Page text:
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Rolling over your 401(k)
Should I roll my old 401(k) into my new employer's plan or into an IRA rollover account?
February 4, 2005: 12:58 PM EST
By Walter Updegrave, CNN/Money contributing columnist

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NEW YORK (CNN/Money) - I'm trying to decide whether I should roll the money in my old 401(k) account into the 401(k) plan offered by my new employer or roll it into an IRA rollover account with a mutual fund or investment firm. What factors should I consider in making this decision?

-- Ann Lumpkin, Birmingham, Ala.

Let me start by congratulating you for at least coming to grips with the right issue -- namely, whether to move the money into your new employer's 401(k) or transfer it into an IRA rollover.

Too often, employees who are changing employers view that big fat 401(k) balance as a chance to have some extra spending money and simply have their old 401(k) plan cut them a check. If the money is spent then it's not going to be much help later in retirement.

Actually, it might not even be as much help now as you think since people who opt for this "take the money and run" approach must pay taxes at ordinary income rates on their 401(k) funds, plus, in many cases, a 10 percent penalty. This is not the way to build a retirement nest egg.

But you, I'm happy to say, seem determined to keep growing your 401(k) money free of taxes until you're ready to start making withdrawals at retirement. Question is, which is the better way to do that: in a new 401(k) plan or an IRA rollover account?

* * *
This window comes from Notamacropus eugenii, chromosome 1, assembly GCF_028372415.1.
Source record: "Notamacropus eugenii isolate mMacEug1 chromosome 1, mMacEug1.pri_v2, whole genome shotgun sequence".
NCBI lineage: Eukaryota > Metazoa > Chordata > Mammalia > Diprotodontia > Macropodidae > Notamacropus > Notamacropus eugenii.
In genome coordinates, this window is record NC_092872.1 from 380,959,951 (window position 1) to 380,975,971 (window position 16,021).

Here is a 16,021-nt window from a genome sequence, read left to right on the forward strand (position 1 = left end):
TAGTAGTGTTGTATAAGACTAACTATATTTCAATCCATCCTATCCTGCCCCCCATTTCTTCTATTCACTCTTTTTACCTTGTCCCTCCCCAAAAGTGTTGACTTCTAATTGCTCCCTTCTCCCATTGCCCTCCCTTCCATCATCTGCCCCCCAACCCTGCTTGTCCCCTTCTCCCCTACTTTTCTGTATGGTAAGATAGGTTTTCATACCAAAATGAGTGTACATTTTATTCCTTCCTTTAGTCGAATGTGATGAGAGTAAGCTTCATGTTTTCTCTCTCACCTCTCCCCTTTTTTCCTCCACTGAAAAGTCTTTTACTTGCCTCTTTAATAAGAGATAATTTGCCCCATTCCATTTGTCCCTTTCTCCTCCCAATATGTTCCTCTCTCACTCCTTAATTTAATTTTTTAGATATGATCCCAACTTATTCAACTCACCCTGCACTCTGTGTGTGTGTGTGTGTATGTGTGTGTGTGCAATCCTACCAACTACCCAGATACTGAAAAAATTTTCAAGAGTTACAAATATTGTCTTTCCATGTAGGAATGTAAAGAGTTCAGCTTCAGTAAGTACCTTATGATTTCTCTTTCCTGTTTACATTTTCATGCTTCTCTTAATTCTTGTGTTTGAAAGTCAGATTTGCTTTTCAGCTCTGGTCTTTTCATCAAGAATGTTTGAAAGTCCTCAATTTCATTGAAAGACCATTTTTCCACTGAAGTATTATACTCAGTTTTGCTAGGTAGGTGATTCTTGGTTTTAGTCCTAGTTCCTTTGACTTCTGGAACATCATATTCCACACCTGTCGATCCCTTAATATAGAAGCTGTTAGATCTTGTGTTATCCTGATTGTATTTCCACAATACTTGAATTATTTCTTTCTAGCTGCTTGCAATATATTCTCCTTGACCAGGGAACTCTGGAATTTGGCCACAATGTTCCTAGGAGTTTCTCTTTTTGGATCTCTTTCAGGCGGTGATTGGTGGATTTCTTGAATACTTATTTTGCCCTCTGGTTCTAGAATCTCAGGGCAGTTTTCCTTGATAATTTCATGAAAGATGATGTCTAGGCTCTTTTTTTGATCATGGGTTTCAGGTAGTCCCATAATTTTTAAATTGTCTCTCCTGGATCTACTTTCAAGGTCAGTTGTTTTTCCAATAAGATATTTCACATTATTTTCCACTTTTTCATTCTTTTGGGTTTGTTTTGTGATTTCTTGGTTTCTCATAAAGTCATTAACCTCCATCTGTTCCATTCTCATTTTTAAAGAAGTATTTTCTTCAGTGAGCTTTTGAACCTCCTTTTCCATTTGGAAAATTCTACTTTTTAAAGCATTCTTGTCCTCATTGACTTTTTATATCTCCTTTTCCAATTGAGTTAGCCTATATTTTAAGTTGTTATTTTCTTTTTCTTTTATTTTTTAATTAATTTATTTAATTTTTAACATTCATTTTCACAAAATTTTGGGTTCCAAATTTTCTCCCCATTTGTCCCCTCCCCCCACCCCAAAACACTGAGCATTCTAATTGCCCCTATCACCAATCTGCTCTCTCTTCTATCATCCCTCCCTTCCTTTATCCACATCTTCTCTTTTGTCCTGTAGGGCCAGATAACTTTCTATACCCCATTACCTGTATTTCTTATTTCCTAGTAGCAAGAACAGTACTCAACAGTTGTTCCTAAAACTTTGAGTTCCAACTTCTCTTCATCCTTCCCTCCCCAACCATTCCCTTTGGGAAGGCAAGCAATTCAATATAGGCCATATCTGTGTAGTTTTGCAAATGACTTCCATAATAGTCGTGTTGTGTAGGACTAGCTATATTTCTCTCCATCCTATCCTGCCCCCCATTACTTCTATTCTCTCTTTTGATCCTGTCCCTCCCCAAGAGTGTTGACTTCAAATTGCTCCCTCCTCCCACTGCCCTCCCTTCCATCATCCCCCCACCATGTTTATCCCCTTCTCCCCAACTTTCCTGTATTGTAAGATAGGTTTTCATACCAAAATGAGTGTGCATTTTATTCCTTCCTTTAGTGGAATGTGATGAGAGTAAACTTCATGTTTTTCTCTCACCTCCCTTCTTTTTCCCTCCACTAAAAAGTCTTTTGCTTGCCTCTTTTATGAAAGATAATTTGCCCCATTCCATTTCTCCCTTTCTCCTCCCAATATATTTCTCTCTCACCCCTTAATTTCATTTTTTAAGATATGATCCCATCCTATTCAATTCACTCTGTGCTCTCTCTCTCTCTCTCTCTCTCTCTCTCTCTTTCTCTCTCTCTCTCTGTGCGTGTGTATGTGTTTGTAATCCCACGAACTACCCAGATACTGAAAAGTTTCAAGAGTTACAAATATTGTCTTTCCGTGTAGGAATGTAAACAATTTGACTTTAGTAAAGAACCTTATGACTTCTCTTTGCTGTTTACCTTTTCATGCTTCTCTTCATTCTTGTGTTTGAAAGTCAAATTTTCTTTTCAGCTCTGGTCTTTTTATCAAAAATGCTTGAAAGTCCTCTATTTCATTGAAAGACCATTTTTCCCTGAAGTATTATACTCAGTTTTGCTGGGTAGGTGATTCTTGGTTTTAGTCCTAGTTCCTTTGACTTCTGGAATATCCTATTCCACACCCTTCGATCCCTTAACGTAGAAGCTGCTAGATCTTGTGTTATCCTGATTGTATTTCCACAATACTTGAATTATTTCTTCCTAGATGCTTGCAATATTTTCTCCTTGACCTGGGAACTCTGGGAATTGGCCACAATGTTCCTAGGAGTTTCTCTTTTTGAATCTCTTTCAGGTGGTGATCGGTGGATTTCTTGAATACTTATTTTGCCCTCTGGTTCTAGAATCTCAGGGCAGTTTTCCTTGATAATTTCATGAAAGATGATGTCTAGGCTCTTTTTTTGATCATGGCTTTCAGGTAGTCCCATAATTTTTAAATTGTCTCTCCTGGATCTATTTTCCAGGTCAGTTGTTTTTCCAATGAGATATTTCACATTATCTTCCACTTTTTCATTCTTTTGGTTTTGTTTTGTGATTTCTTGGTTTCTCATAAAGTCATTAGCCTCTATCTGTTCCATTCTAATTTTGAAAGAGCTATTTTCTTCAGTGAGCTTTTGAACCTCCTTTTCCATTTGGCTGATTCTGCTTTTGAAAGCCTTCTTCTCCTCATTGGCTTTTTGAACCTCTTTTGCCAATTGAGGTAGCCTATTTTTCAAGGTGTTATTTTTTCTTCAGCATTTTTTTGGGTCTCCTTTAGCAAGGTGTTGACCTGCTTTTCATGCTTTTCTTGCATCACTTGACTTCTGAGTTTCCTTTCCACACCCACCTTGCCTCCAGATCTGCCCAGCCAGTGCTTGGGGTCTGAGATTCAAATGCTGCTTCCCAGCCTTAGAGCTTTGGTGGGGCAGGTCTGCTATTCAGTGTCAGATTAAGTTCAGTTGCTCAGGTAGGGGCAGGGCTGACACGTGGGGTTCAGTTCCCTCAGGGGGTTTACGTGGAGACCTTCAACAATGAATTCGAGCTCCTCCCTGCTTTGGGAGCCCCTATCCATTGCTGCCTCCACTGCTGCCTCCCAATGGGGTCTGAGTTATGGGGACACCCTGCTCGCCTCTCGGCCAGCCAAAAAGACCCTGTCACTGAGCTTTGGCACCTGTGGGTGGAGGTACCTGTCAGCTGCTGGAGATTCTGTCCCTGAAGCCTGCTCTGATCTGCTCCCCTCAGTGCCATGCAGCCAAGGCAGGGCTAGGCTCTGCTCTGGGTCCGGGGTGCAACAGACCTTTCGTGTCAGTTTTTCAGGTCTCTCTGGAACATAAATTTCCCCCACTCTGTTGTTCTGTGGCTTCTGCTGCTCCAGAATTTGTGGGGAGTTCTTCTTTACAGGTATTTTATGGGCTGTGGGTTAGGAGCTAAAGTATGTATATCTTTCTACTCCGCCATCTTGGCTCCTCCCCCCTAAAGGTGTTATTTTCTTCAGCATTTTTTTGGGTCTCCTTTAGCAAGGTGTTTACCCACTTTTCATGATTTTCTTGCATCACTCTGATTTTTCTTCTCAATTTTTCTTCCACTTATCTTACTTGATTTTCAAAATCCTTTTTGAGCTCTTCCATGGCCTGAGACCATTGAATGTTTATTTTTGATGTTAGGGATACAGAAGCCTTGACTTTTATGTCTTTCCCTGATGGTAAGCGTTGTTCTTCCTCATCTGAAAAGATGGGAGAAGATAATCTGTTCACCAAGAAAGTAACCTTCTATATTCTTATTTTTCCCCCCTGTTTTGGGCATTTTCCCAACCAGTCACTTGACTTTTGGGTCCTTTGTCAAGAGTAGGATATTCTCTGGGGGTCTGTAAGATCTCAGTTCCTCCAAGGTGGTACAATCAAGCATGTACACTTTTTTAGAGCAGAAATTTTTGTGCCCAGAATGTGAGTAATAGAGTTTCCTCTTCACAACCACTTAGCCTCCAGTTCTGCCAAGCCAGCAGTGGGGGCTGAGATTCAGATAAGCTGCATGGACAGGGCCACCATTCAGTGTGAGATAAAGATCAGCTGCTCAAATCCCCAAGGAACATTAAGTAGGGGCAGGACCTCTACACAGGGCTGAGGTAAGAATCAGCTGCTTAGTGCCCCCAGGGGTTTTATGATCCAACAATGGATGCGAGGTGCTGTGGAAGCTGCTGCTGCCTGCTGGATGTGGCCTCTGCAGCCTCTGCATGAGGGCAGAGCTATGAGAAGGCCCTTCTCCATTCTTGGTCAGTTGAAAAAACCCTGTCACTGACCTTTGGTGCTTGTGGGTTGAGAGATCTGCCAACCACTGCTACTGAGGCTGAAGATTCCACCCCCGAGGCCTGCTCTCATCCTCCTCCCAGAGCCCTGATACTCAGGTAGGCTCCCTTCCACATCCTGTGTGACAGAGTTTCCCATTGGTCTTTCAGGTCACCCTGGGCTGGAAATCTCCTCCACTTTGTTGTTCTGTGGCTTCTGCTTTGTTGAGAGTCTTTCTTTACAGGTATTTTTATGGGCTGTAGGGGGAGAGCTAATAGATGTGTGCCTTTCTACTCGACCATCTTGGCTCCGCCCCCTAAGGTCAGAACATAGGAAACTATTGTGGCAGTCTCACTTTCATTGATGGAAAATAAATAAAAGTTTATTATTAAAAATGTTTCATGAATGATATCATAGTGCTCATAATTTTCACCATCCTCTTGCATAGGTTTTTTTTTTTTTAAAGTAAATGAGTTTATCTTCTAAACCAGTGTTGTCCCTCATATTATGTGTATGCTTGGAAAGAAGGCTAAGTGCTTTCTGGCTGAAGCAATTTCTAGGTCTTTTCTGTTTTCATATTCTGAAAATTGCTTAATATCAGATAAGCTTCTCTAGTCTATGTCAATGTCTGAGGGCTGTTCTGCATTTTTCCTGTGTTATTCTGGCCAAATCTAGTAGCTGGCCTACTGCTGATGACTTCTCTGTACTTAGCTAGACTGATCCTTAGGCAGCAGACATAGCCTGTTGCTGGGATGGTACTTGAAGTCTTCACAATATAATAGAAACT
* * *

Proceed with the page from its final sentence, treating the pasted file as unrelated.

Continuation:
What to look at

I'd say that main issue is making sure that you have access to a decent menu of investing options. Basically, you want to be able to build a retirement portfolio that includes a broad range of assets -- growth stocks, value stocks, small shares and large shares, bonds and perhaps some international equities -- that are managed by an investment firm that has a solid performance record. And you want to be able to access those options without paying return-zapping sales and/or portfolio management fees.

So the first thing you want to do is size up the investment offerings in your current 401(k) plan.

Do you have a wide enough array of choices to diversify your holdings properly? These days, most plans offer a dozen or more investing options; in some cases, there may be several dozen.

But, remember, sheer number of choices alone isn't what matters. You want to be sure there are funds available in a variety of asset classes. If your fund offers six large-cap growth funds, six large value funds, a few balanced funds and maybe a Ginnie Mae fund, you won't have the raw materials to build a well-diversified nest egg.

Look at costs, of course

Next, I'd look at costs. Although it's an anomaly for funds in 401(k) plans to charge up front sales fee, there are some plans (usually very small ones) that do so. If your new plan is one of them -- and if that sales charge would be applied to the assets from your old plan -- I'd definitely go the IRA rollover route.